Sadly, child begging is a problem found in countries all over the world. Although some child beggars are being exploited by "minders" for profit, others are genuinely alone. Children are forced to live and survive on the streets, sometimes because they have been orphaned, often by HIV/AIDS, or abandoned by their parents who are living in desperate poverty and unable to care for them.
Child beggars of Senegal
In Senegal, thousands of children each day beg for money from passing cars and pedestrians. According to UNICEF more than 100,000 children are begging across Senegal, representing nearly 1 percent of the population. Hungry and exhausted, many spend their days sleeping on the streets.
Some are orphans, but some are handed over to religious leaders, known as marabouts, by their parents. Poor parents who cannot afford to care for their children often entrust them to marabouts to educate them and teach them the Koran. But sometimes, their `marabout’ does not have the means to support them, meaning many children are exploited.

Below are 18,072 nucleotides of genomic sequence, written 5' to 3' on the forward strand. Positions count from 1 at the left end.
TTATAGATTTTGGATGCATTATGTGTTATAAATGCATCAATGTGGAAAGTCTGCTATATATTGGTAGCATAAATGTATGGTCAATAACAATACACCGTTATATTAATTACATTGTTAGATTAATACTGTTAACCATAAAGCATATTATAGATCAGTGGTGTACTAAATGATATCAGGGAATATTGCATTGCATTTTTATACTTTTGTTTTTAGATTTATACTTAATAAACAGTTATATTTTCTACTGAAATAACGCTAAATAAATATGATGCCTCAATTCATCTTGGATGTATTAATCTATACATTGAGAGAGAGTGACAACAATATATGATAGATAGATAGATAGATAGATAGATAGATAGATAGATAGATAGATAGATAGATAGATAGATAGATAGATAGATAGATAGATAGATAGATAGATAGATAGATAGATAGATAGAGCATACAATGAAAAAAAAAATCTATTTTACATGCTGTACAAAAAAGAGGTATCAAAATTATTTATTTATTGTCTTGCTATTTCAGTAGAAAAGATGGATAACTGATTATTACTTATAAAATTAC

With a third of the population surviving on less than a dollar a day, widespread poverty means that thousands of children are left to fend for themselves.
Helping children on the streets
SOS Children work to prevent children from living on the streets through our Family Strengthening Programmes (FSPs). FSPs are designed to support parents to care for their children, avoiding complete family break-up and children being left alone. SOS provide families with food, medical care, counselling and school fees. We also provide training in income-generating activities for parents so that they can set up their own businesses and support their families’ financial needs.
SOS Children also provide direct support for children who already live on the streets, through our SOS Medical and Social Centres. Where there is a need, Social Centres offer ‘drop in’ sessions and provide street children with food, information on HIV/AIDS, education and training. Our 68 Medical Centres offer a full range of health services to nearly 400,000 people every year. This includes many street children in need of treatment for medical problems such as respiratory infections, malaria and stomach disorders.